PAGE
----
It's Monday -- that means it's time to open up the mailbox and answer YOUR questions!

It’s Monday — that means it’s time to open up the mailbox and answer YOUR questions!

How important are emails to your marketing efforts?

If you’re like the vast majority of direct marketers today, you’re going to say “VERY IMPORTANT!!!”  With three exclamation points!

It’s because email drives more online conversions than any other online channel.

That is, more money is made via email marketing than via search engine marketing.  Or other advertising.  Or SEO.  Or social marketing.

When it comes to driving actual revenue in through the door online, EMAIL IS KING!

It quite literally pays to get GREAT at email marketing!

Today’s Mailbox Monday is about that.

About how to get people to open your email, and build their interest enough that they click through to your sales page.

I’ll get to the question — and my answer — in a moment.

First, remember that Mailbox Monday NEEDS YOU to be awesome.  Send in your questions about STORY SELLING, marketing, copywriting, sales, business-building, and more to

I’ll answer your question in an upcoming Mailbox Monday issue.

Now to today’s question…

Hey Roy,

I’m a junior copywriter for a division of Agora and have been struggling to find my lift note stride.

I read your article, “The Pledge, The Turn, The Prestige…” but I’m still not fully getting it.

In your example, you’re able to leverage Doug Casey’s awesome story… but I can’t do that with the lifts I’m writing.

At the moment, I’m just writing back end lifts and don’t have somebody’s fame to leverage. Plus, we’re trying to come up with fresh angles because a lot of lifts have already been written for these promos.

Could you go into some more detail on this tricky topic, please?


– K

I love this question — because it most definitely points to the #1 biggest NOVICE MISTAKE when writing marketing emails…

Before I dive into that though, a quick note.  If you haven’t read the article linked above — (or here again)  “The Pledge, The Turn, The Prestige…” — you probably want to do it.

It’s by far my single-favorite way of describing what to do in an email lift note.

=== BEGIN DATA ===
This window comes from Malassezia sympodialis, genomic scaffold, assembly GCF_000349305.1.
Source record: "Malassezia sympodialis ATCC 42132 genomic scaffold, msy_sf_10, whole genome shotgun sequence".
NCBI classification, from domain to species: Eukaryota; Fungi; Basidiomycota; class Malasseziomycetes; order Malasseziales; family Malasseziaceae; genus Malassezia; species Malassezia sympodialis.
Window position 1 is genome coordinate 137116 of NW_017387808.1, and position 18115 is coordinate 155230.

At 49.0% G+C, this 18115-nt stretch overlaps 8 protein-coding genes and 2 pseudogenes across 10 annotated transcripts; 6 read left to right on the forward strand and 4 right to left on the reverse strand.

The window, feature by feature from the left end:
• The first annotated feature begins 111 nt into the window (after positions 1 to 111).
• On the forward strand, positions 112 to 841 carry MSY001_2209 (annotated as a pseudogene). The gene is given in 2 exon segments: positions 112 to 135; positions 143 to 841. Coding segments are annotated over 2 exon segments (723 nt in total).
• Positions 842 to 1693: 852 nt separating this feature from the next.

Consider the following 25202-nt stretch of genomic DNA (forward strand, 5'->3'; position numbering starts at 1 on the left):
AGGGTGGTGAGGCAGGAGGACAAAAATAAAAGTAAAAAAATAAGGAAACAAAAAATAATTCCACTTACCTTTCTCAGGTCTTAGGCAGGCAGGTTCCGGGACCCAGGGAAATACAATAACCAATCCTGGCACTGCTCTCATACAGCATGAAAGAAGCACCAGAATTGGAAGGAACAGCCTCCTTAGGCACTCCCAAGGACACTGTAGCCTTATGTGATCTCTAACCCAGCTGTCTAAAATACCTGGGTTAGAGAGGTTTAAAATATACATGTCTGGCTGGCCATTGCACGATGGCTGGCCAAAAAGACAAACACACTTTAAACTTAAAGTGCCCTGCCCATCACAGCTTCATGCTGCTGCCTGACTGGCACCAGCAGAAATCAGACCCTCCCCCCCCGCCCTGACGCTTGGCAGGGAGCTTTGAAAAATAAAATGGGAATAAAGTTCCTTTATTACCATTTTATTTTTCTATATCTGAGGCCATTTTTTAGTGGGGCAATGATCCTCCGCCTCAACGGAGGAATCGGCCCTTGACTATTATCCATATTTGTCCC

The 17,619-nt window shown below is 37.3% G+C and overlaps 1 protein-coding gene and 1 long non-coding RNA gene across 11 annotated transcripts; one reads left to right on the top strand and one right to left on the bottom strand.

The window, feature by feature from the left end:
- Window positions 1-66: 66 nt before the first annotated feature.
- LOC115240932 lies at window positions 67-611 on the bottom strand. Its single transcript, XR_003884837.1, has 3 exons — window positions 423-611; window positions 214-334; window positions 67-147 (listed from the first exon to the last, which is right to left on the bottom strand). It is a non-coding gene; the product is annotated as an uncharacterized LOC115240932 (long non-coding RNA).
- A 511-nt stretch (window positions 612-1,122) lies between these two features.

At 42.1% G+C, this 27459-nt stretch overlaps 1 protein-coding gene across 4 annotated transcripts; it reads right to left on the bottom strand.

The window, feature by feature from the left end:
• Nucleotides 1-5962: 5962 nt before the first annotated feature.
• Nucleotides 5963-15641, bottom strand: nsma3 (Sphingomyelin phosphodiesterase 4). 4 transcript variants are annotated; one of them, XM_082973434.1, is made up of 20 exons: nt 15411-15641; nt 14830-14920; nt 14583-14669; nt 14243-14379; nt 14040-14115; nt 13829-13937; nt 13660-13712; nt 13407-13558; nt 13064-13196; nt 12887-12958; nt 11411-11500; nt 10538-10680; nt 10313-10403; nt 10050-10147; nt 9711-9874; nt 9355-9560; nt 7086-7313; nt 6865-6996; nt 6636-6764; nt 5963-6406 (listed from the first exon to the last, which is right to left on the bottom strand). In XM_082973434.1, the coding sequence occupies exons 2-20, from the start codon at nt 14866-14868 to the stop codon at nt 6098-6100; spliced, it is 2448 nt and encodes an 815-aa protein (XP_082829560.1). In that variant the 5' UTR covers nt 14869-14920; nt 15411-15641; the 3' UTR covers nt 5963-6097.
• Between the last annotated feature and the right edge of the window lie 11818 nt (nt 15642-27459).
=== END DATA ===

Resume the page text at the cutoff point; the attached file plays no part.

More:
And because I was asked to come at it from a different angle, I’m not going to rehash those concepts.  If you haven’t read it though and this topic is of interest, you most definitely want to read it.

Okay, back to that big mistake.

Most novice copywriters try to say WAY TOO MUCH in their emails…

It’s actually a symptom of a broader mistake in copywriting — the desire to over-explain, over-tell, over-write.  (I’ve been guilty of it, too.)

Copywriting is all about getting response.

Sometimes, response comes from giving a LOT of information.  For example…

— If someone doesn’t know you…

— If the product and its benefits are complex or difficult to understand…

— If the sales process is extended and involves many factors…

— If the product category is new to them and they need to understand it before purchase…

These and a number of different factors may lead to the prospect needing more information before they can respond.

And in these cases (and others), it might make a lot of sense to have very long copy, such as a 1-hour VSL.  Or, if you’re using direct mail, a complex and multi-part direct mail package that could take a really interested prospect an hour or more to work through as they learn about your offering and make their buying decision.

In these cases, long copy is good.  It needs to be long enough to say everything it needs to say (but no longer!).

Here’s the thing though.

That copy is designed to actually get someone to make the purchase decision.  To pull out their wallet, grab their credit card, head straight for the order form, fill it in, and submit it to you.

Emails, on the other hand, don’t need to make the sale!

Whereas that long sales copy needs to bring someone to a big commitment, an email only needs to bring someone to a very small commitment.

An email — at least, a marketing email such as a lift note — is ONLY required to get people to click.

If you are doing anything more than trying to get the right people (potential customers) to click through to your sales message, you’re doing too much.

— If you’re trying to establish credibility in your emails, you’re doing too much…

— If you’re trying to tell your whole selling story in your email, you’re doing too much…

— If you’re trying to start selling your products, you’re doing too much…

— If you’re even giving the benefits of your products, you’re doing too much…

— If you’re doing anything other than compelling the recipient to click, you’re doing too much!

ALL your email marketing lift note needs to do is go out, grab the attention of the recipient, and get them to click through to your website.

First, let me give you the EXCEPTION…

The biggest exception to what I’m telling you is when you’re running an internal, limited-time sale.

Most often, at the beginning of the sale, you go out with with a message that conforms to everything I’m saying here.

But by the end, when the deadline is approaching, you should start to work the offer into the email itself.

Because internal sales are dealing with people who are already familiar with you (by definition — they’re going to your internal database of prospects and customers), you can get away with the occasional offer-focused email.  Especially when it’s tied to a deadline they would benefit from knowing about, even if they don’t click through to your website.